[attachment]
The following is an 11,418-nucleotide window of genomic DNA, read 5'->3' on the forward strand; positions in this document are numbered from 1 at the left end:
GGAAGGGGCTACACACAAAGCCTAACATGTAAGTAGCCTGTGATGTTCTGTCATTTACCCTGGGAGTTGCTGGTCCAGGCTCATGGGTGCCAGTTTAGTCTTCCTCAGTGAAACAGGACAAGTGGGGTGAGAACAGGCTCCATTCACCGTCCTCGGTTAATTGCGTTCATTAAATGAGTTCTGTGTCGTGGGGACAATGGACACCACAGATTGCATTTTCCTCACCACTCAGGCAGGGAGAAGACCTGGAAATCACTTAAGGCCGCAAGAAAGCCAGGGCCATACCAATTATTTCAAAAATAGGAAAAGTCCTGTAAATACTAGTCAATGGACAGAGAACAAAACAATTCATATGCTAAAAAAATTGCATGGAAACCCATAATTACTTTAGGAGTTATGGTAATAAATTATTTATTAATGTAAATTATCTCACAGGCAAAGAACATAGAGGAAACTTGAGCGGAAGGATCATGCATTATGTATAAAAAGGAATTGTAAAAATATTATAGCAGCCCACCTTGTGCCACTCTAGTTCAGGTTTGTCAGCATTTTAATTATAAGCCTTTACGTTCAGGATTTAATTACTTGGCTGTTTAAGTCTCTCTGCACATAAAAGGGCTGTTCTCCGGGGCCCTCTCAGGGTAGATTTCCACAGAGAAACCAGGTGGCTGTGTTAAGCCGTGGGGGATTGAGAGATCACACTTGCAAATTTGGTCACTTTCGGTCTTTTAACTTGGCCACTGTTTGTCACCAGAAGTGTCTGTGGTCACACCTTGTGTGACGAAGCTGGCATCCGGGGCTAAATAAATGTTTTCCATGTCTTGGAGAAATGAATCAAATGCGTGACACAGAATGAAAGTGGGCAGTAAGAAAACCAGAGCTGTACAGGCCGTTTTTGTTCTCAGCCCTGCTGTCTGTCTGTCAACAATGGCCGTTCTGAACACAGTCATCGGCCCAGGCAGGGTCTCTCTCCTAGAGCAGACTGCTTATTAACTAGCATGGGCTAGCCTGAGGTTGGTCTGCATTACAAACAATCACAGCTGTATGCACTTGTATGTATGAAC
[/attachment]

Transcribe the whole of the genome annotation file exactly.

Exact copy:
The following is an 11,418-nucleotide window of genomic DNA, read 5'->3' on the forward strand; positions in this document are numbered from 1 at the left end:
GGAAGGGGCTACACACAAAGCCTAACATGTAAGTAGCCTGTGATGTTCTGTCATTTACCCTGGGAGTTGCTGGTCCAGGCTCATGGGTGCCAGTTTAGTCTTCCTCAGTGAAACAGGACAAGTGGGGTGAGAACAGGCTCCATTCACCGTCCTCGGTTAATTGCGTTCATTAAATGAGTTCTGTGTCGTGGGGACAATGGACACCACAGATTGCATTTTCCTCACCACTCAGGCAGGGAGAAGACCTGGAAATCACTTAAGGCCGCAAGAAAGCCAGGGCCATACCAATTATTTCAAAAATAGGAAAAGTCCTGTAAATACTAGTCAATGGACAGAGAACAAAACAATTCATATGCTAAAAAAATTGCATGGAAACCCATAATTACTTTAGGAGTTATGGTAATAAATTATTTATTAATGTAAATTATCTCACAGGCAAAGAACATAGAGGAAACTTGAGCGGAAGGATCATGCATTATGTATAAAAAGGAATTGTAAAAATATTATAGCAGCCCACCTTGTGCCACTCTAGTTCAGGTTTGTCAGCATTTTAATTATAAGCCTTTACGTTCAGGATTTAATTACTTGGCTGTTTAAGTCTCTCTGCACATAAAAGGGCTGTTCTCCGGGGCCCTCTCAGGGTAGATTTCCACAGAGAAACCAGGTGGCTGTGTTAAGCCGTGGGGGATTGAGAGATCACACTTGCAAATTTGGTCACTTTCGGTCTTTTAACTTGGCCACTGTTTGTCACCAGAAGTGTCTGTGGTCACACCTTGTGTGACGAAGCTGGCATCCGGGGCTAAATAAATGTTTTCCATGTCTTGGAGAAATGAATCAAATGCGTGACACAGAATGAAAGTGGGCAGTAAGAAAACCAGAGCTGTACAGGCCGTTTTTGTTCTCAGCCCTGCTGTCTGTCTGTCAACAATGGCCGTTCTGAACACAGTCATCGGCCCAGGCAGGGTCTCTCTCCTAGAGCAGACTGCTTATTAACTAGCATGGGCTAGCCTGAGGTTGGTCTGCATTACAAACAATCACAGCTGTATGCACTTGTATGTATGAAC